Paleoanthropologist Genevieve von Petzinger talks about the exciting new discovery of 65,000-year-old Neanderthal cave art in Europe.
She explains how the dating was done and why this study could be the discovery of the decade.
The ladder-shaped painting on this wall in the La Pasiega cave in Spain is older than 64,000 years. Scientists believe it was made by Neanderthals. Image: P. Saura.
In three caves across Spain, researchers have found more than a dozen examples of rock art paintings that are more than 65,000 years old.
The ladder-like painting in the La Pasiega cave. Animals, visible in a rendering made by Breuil in 1913, right, are thought to have been added later by modern humans. Image: C.D Standish, A.W.G. Pike and D.L. Hoffmann.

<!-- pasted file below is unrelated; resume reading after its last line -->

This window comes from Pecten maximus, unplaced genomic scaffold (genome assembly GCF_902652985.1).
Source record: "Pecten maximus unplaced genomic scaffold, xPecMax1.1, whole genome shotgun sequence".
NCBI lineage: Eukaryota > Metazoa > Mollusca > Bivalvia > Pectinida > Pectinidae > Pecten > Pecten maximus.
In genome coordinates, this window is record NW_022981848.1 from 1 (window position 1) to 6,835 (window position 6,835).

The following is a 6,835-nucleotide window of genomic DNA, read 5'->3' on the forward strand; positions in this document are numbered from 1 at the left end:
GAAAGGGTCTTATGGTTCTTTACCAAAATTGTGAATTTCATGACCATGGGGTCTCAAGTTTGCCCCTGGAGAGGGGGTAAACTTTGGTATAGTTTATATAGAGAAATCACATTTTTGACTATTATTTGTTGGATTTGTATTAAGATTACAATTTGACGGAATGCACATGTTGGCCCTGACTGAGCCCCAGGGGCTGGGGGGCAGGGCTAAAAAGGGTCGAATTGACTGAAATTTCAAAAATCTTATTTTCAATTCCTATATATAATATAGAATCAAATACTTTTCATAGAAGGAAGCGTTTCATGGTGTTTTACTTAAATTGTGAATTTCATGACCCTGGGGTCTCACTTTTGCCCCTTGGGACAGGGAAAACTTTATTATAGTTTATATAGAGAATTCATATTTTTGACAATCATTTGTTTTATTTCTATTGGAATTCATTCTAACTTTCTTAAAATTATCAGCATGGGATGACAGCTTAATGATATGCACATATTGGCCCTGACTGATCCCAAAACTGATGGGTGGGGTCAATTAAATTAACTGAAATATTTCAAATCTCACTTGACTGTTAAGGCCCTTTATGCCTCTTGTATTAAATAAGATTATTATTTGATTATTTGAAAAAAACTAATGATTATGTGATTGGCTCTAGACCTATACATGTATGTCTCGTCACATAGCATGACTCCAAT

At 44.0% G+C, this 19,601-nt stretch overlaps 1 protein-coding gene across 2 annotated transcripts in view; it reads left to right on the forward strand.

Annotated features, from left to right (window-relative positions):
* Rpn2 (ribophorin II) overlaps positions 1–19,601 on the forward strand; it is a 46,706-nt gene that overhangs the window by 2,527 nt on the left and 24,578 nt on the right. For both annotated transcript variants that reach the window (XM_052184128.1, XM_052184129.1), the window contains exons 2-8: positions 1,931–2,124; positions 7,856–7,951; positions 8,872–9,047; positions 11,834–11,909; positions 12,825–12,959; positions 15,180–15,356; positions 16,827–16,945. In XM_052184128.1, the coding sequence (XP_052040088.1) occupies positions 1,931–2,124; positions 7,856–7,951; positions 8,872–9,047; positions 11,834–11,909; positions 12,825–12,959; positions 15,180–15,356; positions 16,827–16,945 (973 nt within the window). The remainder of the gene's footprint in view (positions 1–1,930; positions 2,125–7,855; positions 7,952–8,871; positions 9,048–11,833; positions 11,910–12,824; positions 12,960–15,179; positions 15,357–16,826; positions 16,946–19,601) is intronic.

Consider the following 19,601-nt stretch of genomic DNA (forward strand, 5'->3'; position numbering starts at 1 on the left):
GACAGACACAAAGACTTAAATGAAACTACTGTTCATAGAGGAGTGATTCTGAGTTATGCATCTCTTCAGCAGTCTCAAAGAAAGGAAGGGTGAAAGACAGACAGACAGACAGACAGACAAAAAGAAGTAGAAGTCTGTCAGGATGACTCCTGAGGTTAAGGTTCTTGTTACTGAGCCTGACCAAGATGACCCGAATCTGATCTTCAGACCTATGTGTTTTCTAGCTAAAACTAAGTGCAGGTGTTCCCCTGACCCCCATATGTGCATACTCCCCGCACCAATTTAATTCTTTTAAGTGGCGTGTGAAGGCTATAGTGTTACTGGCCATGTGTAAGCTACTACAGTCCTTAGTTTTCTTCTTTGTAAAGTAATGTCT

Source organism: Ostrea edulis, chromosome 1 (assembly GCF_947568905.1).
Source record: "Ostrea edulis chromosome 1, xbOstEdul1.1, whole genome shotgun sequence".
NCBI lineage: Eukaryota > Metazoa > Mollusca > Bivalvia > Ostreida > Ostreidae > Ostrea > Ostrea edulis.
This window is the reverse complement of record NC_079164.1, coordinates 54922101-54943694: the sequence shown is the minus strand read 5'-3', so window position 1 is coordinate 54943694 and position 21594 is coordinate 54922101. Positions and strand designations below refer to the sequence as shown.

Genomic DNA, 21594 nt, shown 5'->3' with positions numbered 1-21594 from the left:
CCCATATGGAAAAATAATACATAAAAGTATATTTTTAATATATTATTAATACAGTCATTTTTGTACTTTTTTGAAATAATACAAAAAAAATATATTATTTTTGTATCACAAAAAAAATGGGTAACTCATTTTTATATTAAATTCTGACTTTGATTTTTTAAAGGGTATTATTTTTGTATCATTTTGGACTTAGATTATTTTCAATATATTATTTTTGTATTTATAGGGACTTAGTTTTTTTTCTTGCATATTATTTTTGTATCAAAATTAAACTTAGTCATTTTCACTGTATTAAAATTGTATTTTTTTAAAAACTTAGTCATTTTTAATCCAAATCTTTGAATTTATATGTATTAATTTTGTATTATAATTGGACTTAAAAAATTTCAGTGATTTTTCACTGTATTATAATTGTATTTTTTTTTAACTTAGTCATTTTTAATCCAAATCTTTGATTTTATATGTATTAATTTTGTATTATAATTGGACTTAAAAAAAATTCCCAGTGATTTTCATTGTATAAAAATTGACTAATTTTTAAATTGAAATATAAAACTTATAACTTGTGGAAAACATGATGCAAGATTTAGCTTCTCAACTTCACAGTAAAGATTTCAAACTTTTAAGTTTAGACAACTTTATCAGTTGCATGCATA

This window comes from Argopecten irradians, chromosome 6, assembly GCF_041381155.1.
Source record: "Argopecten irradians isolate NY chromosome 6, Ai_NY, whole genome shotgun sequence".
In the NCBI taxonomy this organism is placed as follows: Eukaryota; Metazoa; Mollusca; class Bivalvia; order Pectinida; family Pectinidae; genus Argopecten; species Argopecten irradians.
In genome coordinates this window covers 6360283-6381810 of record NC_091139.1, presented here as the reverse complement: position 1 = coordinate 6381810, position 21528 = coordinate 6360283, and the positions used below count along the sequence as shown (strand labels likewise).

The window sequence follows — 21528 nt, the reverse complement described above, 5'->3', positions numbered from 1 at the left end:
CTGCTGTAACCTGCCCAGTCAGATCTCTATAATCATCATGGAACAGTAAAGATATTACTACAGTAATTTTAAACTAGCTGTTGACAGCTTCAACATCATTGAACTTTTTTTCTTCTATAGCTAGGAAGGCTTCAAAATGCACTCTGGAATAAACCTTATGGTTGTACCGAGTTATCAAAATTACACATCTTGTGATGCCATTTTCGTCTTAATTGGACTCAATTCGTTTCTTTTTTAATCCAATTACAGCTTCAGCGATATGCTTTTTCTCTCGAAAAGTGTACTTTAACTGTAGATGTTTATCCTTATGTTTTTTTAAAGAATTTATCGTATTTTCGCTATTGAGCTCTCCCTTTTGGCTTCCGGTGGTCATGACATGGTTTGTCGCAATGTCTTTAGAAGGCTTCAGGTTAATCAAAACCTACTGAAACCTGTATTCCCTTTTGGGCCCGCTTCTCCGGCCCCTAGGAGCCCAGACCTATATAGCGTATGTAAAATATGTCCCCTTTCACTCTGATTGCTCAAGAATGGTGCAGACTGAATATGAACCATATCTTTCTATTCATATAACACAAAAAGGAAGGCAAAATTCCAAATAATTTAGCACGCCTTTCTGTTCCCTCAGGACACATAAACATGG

Coauthor João Zilhão, a University of Barcelona archaeologist, states that Neanderthals were the cognitive equals of Homo sapiens.
Hand stencils in the Maltravieso Cave in Spain dated to at least 66,000 years ago, believed to have been made by Neanderthals. Image: H. Collado.
If the results of the research hold up, the implications are that symbolic art may date back to the common ancestor of Homo sapiens and Neanderthals some 500,000 years ago.
Read more in Geometric Signs - A New Understanding by Genevieve von Petzinger: Comment